FIG. 6 shows a fifth embodiment of the widget. The device is composed of a tubular member 62 and two side plates 64 and 66. Tubular member 62 can be slid onto the end of a barbell bar. A first side plate 64 has two vertically spaced hook-shaped edge openings 64 b and 64 d. A second side plate 66 has two corresponding vertically spaced hook-shaped edge openings 66 b and 66 d. Each pair of corresponding edge openings defines a pocket for receipt of a section of a dumbbell handle. Each device can accommodate two such handles.

FIG. 7 shows a modified form of the device in FIG. 6. Tubular member 72 is open sided with each side integrally joined to each of a pair of side plates 74 and 76.

Advantages

From the description above, a number of advantages of some embodiments of my widget become evident:

(a) The device is inexpensive to manufacture.

(b) The device and the dumbbells mounted therein can be securely retained on a barbell bar, when a weight collar is used, such as in FIG. 2.

(c) Each device can accommodate a plurality of dumbbells.

(d) The device has a compact configuration. Therefore, additional conventional weight plates can be placed on the same end of a barbell bar that the device is attached to, such as in FIG. 2.

(e) The device can be used to attach other types of weights that have bar handles, such as kettlebells, to a barbell bar.

Accordingly, the reader will see that the device is safe, inexpensive, compact, versatile and easy-to-use. It greatly expands the utility of dumbbells. It will save users who already own dumbbells from purchasing additional weight plates for barbell exercises.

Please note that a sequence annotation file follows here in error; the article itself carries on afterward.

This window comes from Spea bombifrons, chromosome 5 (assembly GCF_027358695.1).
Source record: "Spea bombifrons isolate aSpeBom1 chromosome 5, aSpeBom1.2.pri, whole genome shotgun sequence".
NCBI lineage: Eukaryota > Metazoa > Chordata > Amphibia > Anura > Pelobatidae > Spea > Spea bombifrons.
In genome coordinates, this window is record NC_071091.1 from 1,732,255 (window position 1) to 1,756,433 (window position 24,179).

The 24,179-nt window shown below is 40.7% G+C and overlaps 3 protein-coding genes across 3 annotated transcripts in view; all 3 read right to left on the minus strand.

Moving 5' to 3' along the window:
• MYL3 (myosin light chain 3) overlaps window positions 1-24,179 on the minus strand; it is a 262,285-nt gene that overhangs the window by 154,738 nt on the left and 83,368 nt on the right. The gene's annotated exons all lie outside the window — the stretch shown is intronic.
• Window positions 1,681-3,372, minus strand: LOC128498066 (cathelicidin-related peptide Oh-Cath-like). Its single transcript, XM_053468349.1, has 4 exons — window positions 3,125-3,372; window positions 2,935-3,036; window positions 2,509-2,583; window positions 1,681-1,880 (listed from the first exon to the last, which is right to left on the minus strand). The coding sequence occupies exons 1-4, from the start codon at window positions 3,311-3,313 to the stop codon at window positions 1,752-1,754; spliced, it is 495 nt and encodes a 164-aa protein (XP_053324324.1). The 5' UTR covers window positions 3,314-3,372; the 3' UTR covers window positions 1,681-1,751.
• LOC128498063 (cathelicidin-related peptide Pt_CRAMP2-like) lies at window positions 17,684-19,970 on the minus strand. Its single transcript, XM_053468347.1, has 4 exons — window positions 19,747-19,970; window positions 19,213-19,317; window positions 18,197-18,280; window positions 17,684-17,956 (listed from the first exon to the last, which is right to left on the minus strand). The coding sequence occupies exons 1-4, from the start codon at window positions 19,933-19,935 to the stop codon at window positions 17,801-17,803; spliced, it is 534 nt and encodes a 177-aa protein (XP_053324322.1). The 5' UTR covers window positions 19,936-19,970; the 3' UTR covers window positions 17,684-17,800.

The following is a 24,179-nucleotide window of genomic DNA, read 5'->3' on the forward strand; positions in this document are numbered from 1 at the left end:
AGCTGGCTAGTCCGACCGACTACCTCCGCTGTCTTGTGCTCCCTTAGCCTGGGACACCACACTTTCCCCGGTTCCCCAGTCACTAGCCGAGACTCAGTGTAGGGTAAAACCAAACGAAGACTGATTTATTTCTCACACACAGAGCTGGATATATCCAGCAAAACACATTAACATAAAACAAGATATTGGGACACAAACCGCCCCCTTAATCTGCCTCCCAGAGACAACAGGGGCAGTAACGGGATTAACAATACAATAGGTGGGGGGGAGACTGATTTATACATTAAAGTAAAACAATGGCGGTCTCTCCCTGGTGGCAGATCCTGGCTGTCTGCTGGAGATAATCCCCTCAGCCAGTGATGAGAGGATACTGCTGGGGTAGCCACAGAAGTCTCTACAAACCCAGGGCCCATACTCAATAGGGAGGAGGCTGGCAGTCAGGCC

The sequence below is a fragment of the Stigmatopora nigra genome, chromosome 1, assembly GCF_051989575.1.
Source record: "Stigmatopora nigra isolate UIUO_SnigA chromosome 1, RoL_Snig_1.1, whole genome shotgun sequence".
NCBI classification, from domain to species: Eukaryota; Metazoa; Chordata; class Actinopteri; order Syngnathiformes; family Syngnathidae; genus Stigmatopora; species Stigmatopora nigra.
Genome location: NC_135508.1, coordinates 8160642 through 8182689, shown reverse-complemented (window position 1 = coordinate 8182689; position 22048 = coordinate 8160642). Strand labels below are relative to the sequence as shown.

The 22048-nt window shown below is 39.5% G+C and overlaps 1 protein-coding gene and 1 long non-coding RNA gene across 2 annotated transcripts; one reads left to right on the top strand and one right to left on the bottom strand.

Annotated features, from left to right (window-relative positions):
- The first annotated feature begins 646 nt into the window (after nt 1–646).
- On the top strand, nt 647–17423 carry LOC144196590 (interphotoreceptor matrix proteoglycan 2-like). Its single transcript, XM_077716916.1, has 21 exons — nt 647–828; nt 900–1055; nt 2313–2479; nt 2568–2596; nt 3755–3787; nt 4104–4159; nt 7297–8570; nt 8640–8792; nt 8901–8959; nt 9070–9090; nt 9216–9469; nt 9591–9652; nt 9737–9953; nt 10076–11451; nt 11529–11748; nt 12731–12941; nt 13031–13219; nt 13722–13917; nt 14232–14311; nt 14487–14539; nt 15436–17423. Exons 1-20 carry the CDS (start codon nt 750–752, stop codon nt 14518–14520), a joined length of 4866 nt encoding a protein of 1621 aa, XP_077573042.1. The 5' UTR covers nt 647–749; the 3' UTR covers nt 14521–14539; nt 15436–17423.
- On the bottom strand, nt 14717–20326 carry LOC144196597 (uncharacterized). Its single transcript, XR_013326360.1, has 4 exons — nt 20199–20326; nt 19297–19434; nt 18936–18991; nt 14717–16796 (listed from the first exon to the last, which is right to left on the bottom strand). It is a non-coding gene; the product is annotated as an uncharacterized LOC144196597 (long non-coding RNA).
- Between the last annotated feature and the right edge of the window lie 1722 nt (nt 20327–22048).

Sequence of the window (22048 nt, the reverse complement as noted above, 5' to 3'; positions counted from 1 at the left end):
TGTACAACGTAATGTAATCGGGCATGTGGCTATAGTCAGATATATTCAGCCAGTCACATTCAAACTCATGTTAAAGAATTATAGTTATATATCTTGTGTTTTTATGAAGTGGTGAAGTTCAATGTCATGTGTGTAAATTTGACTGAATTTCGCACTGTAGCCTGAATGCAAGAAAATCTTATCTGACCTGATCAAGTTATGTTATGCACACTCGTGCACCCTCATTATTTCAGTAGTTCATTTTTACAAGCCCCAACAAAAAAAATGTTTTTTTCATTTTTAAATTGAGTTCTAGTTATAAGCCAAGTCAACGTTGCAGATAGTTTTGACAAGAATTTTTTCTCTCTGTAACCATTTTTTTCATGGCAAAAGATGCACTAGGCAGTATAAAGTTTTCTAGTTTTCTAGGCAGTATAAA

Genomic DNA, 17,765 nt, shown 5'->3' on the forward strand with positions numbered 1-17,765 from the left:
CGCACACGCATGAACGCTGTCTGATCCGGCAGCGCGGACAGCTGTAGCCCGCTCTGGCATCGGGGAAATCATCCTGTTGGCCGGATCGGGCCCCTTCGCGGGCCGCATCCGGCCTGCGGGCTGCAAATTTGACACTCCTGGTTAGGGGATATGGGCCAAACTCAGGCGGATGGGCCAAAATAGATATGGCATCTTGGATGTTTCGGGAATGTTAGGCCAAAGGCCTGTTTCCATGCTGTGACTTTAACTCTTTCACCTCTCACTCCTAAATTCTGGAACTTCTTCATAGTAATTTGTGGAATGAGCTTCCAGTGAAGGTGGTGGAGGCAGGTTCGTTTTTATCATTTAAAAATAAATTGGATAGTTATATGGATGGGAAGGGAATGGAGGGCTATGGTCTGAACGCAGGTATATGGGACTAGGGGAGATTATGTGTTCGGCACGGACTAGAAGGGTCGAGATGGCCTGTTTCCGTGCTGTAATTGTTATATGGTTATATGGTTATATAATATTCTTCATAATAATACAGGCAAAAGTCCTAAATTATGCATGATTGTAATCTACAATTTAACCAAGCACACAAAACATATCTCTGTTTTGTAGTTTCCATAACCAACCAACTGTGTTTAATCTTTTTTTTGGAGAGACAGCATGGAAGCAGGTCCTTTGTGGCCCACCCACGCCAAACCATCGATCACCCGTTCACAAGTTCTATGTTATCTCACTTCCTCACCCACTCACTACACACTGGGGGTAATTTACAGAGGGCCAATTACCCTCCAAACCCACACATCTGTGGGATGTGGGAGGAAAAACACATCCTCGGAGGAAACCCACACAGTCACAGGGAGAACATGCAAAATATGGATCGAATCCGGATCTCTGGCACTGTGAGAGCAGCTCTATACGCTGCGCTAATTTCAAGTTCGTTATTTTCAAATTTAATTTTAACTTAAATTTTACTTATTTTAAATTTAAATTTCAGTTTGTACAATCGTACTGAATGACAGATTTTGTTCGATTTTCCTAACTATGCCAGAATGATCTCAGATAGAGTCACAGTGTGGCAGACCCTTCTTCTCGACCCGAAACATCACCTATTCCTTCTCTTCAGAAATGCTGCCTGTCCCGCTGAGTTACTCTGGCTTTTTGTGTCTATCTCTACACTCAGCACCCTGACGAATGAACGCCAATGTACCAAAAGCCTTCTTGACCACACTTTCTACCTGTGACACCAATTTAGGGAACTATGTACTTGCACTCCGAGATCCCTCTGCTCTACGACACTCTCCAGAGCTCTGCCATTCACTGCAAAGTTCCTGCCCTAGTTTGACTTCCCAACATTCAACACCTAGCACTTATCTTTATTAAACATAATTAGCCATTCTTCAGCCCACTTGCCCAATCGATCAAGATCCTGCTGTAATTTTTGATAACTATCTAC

Although the description above contains many specificities, these should not be construed as limiting the scope of the embodiments but as merely providing illustrations of some of the presently preferred embodiments. It should be understood that many changes, both as to material and structure, might be made to the device by one of ordinary skill in the art, without departing from the spirit and scope of the application.

Thus the scope of the embodiments should be determined by the appended claims and their legal equivalents, rather than by the examples given.

Patent Citations
Cited PatentFiling datePublication dateApplicantTitle
US437877 *Jun 24, 1890Oct 7, 1890 Clamp for bedding
US871888 *Jun 5, 1907Nov 26, 1907Louis H PorterClip.
US4569105 *Jan 15, 1981Feb 11, 1986Weider Health & FitnessClip on collar for dumbells and barbells
US4681315 *Jun 26, 1985Jul 21, 1987Yang Tai HerDumbbell with double cover hand protector and grasping training function
US6436016 *Sep 18, 2000Aug 20, 2002Anthony J. ValentinoDumbbell suspension system
US6715728 *Aug 13, 2002Apr 6, 2004Peter NielsenDumbbell support device and system for using the same
US6945918 *May 6, 2003Sep 20, 2005Rob HillExercise bar
US7025712 *Sep 5, 2002Apr 11, 2006Marco ParrillaSuspended squat rack
US7073761 *Jan 16, 2004Jul 11, 2006Bellsouth Intellectual Property CorporationCommunication cable support
US7081071 *Jul 25, 2002Jul 25, 2006Smith Robert CWeightlifting belt hook
US7520844 *May 11, 2005Apr 21, 2009Christopher Thomas FlynnWeight exercise device
Referenced by
Citing PatentFiling datePublication dateApplicantTitle
US8142335 *Mar 29, 2010Mar 27, 2012Emberstone Technologies, LLCSpring collars having permanent magnets for non-use storage
US20120094810 *Oct 18, 2010Apr 19, 2012Grace Premier Fitness And Wellness Products, Inc.Barbell Having Decreased Destabilizing Forces And Method For Making Same
Classifications
U.S. Classification482/107, 482/93
International ClassificationA63B21/072, A63B21/06
Cooperative ClassificationA63B21/00065, A63B21/0728, A63B21/00058
European ClassificationA63B21/072F
Legal Events
DateCodeEventDescription
Aug 10, 2014FPAYFee payment
Year of fee payment: 4
Aug 10, 2014SULPSurcharge for late payment
Apr 18, 2014REMIMaintenance fee reminder mailed